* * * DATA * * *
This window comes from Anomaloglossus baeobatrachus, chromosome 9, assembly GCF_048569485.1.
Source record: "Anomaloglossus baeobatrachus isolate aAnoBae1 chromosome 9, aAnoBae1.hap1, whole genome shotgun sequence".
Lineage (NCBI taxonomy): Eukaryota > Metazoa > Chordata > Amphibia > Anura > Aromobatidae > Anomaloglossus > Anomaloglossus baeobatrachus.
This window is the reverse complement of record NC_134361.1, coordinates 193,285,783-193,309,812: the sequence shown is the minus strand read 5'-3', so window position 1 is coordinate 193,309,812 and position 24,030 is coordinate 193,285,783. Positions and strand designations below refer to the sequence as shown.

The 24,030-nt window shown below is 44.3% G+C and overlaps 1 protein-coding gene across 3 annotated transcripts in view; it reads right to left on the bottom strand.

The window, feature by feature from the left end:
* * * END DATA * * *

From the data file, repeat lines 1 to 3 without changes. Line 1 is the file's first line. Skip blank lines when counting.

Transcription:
This window comes from Anomaloglossus baeobatrachus, chromosome 9, assembly GCF_048569485.1.
Source record: "Anomaloglossus baeobatrachus isolate aAnoBae1 chromosome 9, aAnoBae1.hap1, whole genome shotgun sequence".
Lineage (NCBI taxonomy): Eukaryota > Metazoa > Chordata > Amphibia > Anura > Aromobatidae > Anomaloglossus > Anomaloglossus baeobatrachus.